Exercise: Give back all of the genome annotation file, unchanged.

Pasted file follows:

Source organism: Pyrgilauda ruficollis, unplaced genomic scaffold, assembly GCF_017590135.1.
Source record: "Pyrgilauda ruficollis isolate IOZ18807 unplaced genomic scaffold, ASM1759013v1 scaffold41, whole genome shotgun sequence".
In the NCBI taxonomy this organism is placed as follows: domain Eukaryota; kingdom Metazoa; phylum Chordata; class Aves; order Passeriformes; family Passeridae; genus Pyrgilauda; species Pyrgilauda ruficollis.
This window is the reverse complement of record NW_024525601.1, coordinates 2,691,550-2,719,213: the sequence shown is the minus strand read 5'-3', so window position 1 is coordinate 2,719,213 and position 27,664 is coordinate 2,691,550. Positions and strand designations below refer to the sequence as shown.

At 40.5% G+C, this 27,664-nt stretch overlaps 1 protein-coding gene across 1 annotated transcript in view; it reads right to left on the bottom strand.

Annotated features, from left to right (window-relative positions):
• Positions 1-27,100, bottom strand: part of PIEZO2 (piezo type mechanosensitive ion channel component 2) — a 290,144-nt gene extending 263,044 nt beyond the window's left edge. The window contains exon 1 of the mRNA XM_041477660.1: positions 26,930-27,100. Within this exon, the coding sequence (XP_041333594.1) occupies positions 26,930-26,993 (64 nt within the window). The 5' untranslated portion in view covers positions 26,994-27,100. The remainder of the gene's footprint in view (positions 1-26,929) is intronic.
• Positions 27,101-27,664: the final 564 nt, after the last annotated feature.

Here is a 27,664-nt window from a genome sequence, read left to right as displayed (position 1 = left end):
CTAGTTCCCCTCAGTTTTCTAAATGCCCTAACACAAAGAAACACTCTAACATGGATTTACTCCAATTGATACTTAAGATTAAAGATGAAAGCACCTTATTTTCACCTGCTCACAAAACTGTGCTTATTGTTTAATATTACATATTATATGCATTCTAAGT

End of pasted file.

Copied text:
Source organism: Pyrgilauda ruficollis, unplaced genomic scaffold, assembly GCF_017590135.1.
Source record: "Pyrgilauda ruficollis isolate IOZ18807 unplaced genomic scaffold, ASM1759013v1 scaffold41, whole genome shotgun sequence".
In the NCBI taxonomy this organism is placed as follows: domain Eukaryota; kingdom Metazoa; phylum Chordata; class Aves; order Passeriformes; family Passeridae; genus Pyrgilauda; species Pyrgilauda ruficollis.
This window is the reverse complement of record NW_024525601.1, coordinates 2,691,550-2,719,213: the sequence shown is the minus strand read 5'-3', so window position 1 is coordinate 2,719,213 and position 27,664 is coordinate 2,691,550. Positions and strand designations below refer to the sequence as shown.

At 40.5% G+C, this 27,664-nt stretch overlaps 1 protein-coding gene across 1 annotated transcript in view; it reads right to left on the bottom strand.

Annotated features, from left to right (window-relative positions):
• Positions 1-27,100, bottom strand: part of PIEZO2 (piezo type mechanosensitive ion channel component 2) — a 290,144-nt gene extending 263,044 nt beyond the window's left edge. The window contains exon 1 of the mRNA XM_041477660.1: positions 26,930-27,100. Within this exon, the coding sequence (XP_041333594.1) occupies positions 26,930-26,993 (64 nt within the window). The 5' untranslated portion in view covers positions 26,994-27,100. The remainder of the gene's footprint in view (positions 1-26,929) is intronic.
• Positions 27,101-27,664: the final 564 nt, after the last annotated feature.

Here is a 27,664-nt window from a genome sequence, read left to right as displayed (position 1 = left end):
CTAGTTCCCCTCAGTTTTCTAAATGCCCTAACACAAAGAAACACTCTAACATGGATTTACTCCAATTGATACTTAAGATTAAAGATGAAAGCACCTTATTTTCACCTGCTCACAAAACTGTGCTTATTGTTTAATATTACATATTATATGCATTCTAAGT